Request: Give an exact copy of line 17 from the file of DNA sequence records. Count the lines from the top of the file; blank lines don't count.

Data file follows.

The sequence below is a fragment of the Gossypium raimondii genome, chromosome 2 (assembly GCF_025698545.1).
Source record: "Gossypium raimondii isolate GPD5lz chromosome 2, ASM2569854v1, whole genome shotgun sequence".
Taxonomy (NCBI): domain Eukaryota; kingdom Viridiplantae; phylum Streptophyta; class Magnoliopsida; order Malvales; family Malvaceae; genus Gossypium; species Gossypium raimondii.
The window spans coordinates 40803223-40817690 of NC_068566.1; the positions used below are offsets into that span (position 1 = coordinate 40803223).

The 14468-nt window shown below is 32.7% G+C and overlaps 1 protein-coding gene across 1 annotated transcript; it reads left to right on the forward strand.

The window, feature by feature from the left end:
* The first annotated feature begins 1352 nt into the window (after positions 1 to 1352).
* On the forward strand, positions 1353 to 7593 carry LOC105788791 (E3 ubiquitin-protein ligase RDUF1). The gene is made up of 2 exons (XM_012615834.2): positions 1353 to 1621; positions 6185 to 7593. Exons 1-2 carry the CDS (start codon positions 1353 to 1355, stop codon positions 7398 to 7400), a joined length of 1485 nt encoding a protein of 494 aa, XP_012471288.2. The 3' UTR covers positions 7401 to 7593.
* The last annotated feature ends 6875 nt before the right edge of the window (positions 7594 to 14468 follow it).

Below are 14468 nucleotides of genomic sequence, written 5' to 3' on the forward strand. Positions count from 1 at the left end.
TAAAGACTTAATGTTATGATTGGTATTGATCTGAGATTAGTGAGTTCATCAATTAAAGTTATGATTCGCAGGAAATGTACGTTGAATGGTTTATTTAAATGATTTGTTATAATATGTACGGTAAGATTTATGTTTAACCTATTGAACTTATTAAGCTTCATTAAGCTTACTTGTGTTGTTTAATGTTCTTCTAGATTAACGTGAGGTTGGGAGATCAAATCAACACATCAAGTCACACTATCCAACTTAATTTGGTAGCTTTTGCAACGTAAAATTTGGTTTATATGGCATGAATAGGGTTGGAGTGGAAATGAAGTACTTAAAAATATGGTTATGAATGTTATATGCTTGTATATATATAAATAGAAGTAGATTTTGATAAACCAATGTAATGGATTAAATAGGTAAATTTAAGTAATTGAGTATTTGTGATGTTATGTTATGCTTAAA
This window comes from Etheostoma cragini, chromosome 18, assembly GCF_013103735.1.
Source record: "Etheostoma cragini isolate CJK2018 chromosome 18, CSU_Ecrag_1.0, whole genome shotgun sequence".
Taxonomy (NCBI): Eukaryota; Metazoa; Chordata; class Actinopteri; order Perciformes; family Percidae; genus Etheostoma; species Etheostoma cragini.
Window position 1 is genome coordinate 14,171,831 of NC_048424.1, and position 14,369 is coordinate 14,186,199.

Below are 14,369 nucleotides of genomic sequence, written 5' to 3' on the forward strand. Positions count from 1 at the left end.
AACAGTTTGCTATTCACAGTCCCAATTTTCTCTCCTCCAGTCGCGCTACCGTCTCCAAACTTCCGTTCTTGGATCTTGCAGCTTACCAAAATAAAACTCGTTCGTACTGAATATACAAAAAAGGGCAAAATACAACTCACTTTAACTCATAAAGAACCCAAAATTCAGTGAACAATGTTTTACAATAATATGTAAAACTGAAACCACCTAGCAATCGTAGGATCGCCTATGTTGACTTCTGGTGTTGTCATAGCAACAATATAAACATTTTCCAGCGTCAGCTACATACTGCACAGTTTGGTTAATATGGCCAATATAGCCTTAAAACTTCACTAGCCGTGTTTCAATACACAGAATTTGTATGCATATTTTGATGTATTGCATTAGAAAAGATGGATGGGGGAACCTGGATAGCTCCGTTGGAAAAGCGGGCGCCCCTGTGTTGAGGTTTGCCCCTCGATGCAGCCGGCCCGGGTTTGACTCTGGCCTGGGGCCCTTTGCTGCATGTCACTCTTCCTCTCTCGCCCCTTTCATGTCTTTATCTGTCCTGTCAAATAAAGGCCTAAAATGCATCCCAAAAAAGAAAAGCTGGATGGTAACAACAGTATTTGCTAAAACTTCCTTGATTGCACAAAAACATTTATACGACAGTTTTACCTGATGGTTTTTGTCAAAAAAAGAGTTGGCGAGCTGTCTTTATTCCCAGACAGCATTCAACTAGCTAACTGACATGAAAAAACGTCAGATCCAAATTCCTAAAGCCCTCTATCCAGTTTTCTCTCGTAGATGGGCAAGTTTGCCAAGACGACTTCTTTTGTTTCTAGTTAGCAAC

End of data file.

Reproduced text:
AACAGTTTGCTATTCACAGTCCCAATTTTCTCTCCTCCAGTCGCGCTACCGTCTCCAAACTTCCGTTCTTGGATCTTGCAGCTTACCAAAATAAAACTCGTTCGTACTGAATATACAAAAAAGGGCAAAATACAACTCACTTTAACTCATAAAGAACCCAAAATTCAGTGAACAATGTTTTACAATAATATGTAAAACTGAAACCACCTAGCAATCGTAGGATCGCCTATGTTGACTTCTGGTGTTGTCATAGCAACAATATAAACATTTTCCAGCGTCAGCTACATACTGCACAGTTTGGTTAATATGGCCAATATAGCCTTAAAACTTCACTAGCCGTGTTTCAATACACAGAATTTGTATGCATATTTTGATGTATTGCATTAGAAAAGATGGATGGGGGAACCTGGATAGCTCCGTTGGAAAAGCGGGCGCCCCTGTGTTGAGGTTTGCCCCTCGATGCAGCCGGCCCGGGTTTGACTCTGGCCTGGGGCCCTTTGCTGCATGTCACTCTTCCTCTCTCGCCCCTTTCATGTCTTTATCTGTCCTGTCAAATAAAGGCCTAAAATGCATCCCAAAAAAGAAAAGCTGGATGGTAACAACAGTATTTGCTAAAACTTCCTTGATTGCACAAAAACATTTATACGACAGTTTTACCTGATGGTTTTTGTCAAAAAAAGAGTTGGCGAGCTGTCTTTATTCCCAGACAGCATTCAACTAGCTAACTGACATGAAAAAACGTCAGATCCAAATTCCTAAAGCCCTCTATCCAGTTTTCTCTCGTAGATGGGCAAGTTTGCCAAGACGACTTCTTTTGTTTCTAGTTAGCAAC